Everlane is known for its transparent pricing and commitment to ethical production. They provide detailed information about the factories and materials used in their products, allowing consumers to make informed choices. Everlane offers a range of wardrobe essentials, from basics to outerwear, all crafted with a focus on quality and sustainability.
Ane Howard, an artist and eco-fashion designer, is at the forefront of the slow fashion movement with her FABA Collection. Inspired by art and crafted with sustainable fabrics such as bamboo, recycled polyester, vegan and upcycled leather, and organic cotton, the FABA Collection offers unique and high-quality garments. Each piece is handcrafted by artisans who are paid a fair wage, ensuring ethical production practices.
Reformation is a well-known sustainable fashion brand that combines style and environmental consciousness. They prioritize eco-friendly materials, such as Tencel, recycled, and deadstock fabrics, to create trendy and timeless pieces. Reformation also focuses on transparency, providing information about the environmental impact of each garment on its website.
Patagonia, a pioneer in sustainable fashion, has been championing environmental and social responsibility for decades. They use recycled materials, organic cotton, and fair trade practices in their production. Patagonia also encourages repair and reuse through their Worn Wear program, where customers can bring in their old Patagonia garments for repair or trade-in.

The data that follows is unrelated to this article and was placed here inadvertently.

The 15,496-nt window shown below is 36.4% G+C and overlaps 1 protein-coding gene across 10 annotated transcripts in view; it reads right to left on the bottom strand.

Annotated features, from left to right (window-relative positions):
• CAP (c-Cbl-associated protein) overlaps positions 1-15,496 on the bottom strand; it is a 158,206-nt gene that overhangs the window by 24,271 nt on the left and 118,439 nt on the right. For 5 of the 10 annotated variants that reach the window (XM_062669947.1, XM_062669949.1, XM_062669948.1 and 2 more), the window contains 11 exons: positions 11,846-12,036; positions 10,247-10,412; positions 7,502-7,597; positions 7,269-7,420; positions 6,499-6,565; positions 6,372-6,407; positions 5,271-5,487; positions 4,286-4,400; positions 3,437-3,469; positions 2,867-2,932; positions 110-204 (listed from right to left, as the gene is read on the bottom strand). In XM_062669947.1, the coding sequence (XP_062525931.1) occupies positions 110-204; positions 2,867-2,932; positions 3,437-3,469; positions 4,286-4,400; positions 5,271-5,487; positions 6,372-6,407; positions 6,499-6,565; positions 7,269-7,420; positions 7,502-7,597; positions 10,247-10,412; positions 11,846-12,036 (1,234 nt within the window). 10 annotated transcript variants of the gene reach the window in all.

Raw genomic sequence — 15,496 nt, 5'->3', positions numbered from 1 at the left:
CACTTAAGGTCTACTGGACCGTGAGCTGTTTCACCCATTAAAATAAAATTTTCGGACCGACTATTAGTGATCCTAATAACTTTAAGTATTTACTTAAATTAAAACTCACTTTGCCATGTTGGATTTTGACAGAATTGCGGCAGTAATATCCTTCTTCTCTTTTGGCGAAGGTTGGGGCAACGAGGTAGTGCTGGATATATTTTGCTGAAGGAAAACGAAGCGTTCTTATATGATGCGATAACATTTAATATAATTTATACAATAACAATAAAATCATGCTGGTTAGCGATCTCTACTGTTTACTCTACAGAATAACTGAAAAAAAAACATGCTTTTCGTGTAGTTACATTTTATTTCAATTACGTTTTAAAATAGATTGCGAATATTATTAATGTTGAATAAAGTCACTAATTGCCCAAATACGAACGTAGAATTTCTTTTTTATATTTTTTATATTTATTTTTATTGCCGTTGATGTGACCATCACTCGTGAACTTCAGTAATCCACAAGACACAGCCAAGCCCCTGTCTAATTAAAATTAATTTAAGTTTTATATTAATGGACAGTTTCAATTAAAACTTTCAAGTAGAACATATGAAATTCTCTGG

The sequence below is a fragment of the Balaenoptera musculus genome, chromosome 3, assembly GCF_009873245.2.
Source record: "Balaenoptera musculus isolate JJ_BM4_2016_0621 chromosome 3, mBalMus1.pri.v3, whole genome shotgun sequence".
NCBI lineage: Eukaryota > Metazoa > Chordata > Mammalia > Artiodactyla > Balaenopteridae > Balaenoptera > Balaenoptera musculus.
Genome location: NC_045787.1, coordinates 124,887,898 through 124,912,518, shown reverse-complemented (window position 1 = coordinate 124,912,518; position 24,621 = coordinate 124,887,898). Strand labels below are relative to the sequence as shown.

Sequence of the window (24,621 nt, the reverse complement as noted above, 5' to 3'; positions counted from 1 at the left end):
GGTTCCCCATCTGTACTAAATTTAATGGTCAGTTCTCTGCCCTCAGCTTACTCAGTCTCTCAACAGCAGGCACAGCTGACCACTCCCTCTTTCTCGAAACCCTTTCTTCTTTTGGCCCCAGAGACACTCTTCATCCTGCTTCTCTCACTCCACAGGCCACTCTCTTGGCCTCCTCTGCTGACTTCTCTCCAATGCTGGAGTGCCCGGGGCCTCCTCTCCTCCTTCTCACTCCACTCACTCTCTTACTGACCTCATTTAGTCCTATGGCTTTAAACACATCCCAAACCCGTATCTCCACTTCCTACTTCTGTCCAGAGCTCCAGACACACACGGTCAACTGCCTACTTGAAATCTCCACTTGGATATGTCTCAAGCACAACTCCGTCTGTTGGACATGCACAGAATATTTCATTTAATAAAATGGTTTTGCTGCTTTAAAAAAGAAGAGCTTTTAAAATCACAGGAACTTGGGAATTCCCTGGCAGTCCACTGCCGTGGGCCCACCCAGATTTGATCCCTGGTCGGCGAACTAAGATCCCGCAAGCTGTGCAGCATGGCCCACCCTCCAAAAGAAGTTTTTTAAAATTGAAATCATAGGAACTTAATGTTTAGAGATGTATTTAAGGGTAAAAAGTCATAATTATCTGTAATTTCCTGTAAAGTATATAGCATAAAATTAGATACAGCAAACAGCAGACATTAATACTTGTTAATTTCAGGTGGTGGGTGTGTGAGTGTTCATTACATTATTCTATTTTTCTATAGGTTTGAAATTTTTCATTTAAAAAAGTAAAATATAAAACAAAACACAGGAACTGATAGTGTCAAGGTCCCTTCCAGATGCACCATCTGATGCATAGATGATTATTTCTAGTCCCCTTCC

A Call for Change
The collaboration between Naomi Campbell and PrettyLittleThing has ignited a conversation about the future of fashion and the need for more sustainable practices. It highlights the importance of making informed consumer choices and supporting brands prioritizing ethics and sustainability. We can contribute to a more environmentally friendly and socially conscious fashion industry by embracing slow fashion and supporting sustainable brands.
Transitioning to a Sustainable Fashion Future
The collaboration between Naomi Campbell and PrettyLittleThing has raised important questions about the compatibility of high-end fashion with the fast fashion business model. The emergence of slow fashion and the rise of sustainable fashion brands offer alternatives that prioritize ethical practices and environmental sustainability. It is up to the consumers to drive change by supporting brands that align with sustainable values and embrace a more conscious and sustainable approach to fashion.
Feature image: Computer-generated image of a black woman holding garbage bags. Copyrighted by SWNews.